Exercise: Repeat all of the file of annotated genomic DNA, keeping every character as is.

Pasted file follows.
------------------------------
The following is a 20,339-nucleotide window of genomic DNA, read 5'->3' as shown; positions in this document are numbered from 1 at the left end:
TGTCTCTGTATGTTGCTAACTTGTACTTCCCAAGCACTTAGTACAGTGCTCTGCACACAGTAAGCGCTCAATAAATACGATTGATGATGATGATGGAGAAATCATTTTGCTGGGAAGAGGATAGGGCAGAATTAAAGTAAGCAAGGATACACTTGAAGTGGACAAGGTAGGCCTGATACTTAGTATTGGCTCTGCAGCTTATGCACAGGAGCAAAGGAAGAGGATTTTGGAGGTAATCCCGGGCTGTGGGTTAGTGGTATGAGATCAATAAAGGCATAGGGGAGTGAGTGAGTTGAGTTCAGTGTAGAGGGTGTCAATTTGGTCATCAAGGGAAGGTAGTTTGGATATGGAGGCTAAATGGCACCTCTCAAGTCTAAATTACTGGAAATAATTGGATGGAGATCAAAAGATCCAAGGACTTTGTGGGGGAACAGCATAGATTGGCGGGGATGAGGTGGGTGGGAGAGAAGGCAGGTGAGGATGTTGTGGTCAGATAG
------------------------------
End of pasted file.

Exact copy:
The following is a 20,339-nucleotide window of genomic DNA, read 5'->3' as shown; positions in this document are numbered from 1 at the left end:
TGTCTCTGTATGTTGCTAACTTGTACTTCCCAAGCACTTAGTACAGTGCTCTGCACACAGTAAGCGCTCAATAAATACGATTGATGATGATGATGGAGAAATCATTTTGCTGGGAAGAGGATAGGGCAGAATTAAAGTAAGCAAGGATACACTTGAAGTGGACAAGGTAGGCCTGATACTTAGTATTGGCTCTGCAGCTTATGCACAGGAGCAAAGGAAGAGGATTTTGGAGGTAATCCCGGGCTGTGGGTTAGTGGTATGAGATCAATAAAGGCATAGGGGAGTGAGTGAGTTGAGTTCAGTGTAGAGGGTGTCAATTTGGTCATCAAGGGAAGGTAGTTTGGATATGGAGGCTAAATGGCACCTCTCAAGTCTAAATTACTGGAAATAATTGGATGGAGATCAAAAGATCCAAGGACTTTGTGGGGGAACAGCATAGATTGGCGGGGATGAGGTGGGTGGGAGAGAAGGCAGGTGAGGATGTTGTGGTCAGATAG